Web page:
India has always been an important source of the foreign labour that has built Kuwait’s skyscrapers, taught in its schools and run its businesses. With the opening of a mosque this year, the subcontinent has become a source of architectural inspiration, too.
The As-Sadeeqa Fatimatul Zahra Mosque, built in the style of the Taj Mahal, is already gaining a reputation as one of Kuwait’s most distinctive buildings.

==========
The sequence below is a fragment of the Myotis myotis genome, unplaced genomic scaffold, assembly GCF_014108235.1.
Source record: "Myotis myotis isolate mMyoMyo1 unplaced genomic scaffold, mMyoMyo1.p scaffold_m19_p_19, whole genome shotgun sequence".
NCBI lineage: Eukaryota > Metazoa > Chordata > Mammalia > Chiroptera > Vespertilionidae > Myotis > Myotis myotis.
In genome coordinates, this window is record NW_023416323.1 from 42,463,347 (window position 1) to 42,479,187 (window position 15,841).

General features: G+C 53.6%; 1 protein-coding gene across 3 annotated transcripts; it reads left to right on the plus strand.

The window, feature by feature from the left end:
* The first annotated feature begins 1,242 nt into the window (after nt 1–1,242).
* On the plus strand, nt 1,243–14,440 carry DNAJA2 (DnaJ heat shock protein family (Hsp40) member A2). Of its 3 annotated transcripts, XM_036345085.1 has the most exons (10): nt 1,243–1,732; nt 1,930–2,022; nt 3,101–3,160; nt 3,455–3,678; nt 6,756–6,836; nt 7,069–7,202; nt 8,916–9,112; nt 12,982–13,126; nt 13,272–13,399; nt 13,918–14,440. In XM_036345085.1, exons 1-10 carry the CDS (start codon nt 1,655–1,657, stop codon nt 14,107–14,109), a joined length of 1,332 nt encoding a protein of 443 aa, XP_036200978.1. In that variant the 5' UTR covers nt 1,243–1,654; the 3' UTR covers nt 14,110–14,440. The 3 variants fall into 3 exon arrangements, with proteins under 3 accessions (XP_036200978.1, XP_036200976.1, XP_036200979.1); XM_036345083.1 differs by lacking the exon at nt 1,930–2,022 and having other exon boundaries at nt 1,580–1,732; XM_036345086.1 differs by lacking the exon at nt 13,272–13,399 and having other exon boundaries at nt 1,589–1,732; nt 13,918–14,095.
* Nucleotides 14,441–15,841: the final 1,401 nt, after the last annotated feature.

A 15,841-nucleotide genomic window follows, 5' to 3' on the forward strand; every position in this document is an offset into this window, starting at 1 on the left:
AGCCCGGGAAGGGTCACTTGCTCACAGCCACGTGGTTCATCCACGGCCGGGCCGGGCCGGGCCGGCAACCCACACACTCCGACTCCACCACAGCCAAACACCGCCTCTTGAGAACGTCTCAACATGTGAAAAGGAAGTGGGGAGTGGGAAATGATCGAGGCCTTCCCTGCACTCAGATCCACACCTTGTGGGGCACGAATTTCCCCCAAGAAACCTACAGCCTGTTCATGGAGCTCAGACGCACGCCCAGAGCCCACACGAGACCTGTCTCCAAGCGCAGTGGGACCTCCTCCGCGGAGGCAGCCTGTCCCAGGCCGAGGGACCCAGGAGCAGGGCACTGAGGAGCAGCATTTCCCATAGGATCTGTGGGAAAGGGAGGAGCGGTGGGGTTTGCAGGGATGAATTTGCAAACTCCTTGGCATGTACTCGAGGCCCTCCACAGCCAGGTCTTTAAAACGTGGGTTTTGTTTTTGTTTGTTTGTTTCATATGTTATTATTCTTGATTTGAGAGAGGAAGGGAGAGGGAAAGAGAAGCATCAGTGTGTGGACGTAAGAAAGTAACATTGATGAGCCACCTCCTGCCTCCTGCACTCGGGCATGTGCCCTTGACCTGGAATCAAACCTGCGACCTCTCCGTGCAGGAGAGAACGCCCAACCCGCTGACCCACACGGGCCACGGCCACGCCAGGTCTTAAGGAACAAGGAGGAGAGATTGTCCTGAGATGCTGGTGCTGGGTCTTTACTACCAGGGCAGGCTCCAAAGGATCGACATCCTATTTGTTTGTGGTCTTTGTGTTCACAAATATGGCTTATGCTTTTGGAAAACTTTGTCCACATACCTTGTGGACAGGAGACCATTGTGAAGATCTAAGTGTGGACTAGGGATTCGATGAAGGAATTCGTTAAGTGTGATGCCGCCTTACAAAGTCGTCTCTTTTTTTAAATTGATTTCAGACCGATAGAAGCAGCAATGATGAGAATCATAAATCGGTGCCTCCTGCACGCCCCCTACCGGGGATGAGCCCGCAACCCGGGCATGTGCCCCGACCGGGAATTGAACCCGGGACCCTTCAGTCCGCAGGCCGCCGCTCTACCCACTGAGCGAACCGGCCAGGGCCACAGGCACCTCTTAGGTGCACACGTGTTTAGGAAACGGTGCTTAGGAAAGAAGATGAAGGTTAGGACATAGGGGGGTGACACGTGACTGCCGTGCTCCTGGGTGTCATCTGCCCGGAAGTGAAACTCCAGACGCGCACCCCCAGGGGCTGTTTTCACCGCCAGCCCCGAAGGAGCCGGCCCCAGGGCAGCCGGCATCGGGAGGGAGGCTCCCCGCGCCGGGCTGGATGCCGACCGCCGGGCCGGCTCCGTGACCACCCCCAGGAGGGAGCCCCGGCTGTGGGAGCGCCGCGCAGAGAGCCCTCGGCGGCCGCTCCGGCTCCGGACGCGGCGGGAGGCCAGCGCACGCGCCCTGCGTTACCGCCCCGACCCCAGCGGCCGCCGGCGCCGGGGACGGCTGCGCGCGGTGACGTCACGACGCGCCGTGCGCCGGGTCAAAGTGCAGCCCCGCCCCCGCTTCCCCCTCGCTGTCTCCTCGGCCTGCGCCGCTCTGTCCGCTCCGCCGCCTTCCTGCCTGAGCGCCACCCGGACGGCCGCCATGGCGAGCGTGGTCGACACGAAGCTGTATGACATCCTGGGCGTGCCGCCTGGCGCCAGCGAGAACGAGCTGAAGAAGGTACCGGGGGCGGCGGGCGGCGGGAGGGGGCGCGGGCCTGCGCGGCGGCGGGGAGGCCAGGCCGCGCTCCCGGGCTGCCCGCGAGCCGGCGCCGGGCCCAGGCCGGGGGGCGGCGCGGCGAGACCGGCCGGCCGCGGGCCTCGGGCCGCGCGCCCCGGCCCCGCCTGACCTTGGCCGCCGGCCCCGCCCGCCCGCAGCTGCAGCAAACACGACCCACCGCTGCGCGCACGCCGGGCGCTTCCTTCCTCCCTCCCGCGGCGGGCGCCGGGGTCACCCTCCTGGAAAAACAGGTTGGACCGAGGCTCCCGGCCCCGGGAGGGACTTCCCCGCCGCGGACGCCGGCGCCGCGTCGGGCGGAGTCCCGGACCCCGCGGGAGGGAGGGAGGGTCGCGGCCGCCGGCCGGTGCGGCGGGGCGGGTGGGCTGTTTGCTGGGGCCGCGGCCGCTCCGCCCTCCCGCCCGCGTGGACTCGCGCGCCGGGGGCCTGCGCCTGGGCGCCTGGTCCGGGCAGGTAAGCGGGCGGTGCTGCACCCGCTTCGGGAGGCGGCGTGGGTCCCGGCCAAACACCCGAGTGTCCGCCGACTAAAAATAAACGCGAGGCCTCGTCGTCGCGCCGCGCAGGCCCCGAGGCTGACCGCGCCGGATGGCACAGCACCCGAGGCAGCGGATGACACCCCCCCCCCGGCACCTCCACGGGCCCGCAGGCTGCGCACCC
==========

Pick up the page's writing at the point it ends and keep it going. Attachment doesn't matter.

“It’s giving a sight for the [passengers of] planes when they come in,” said Eisa Mohammed, the supervisor of the Shiite mosque in the Abdullah al Mubarak residential area, a suburb on the approach to Kuwait International Airport.
“Inside, it’s totally different. It’s not the same as the Taj Mahal for sure,” Mr Mohammed said. “It’s not a mausoleum; it’s not a visiting place; it’s a place for praying.”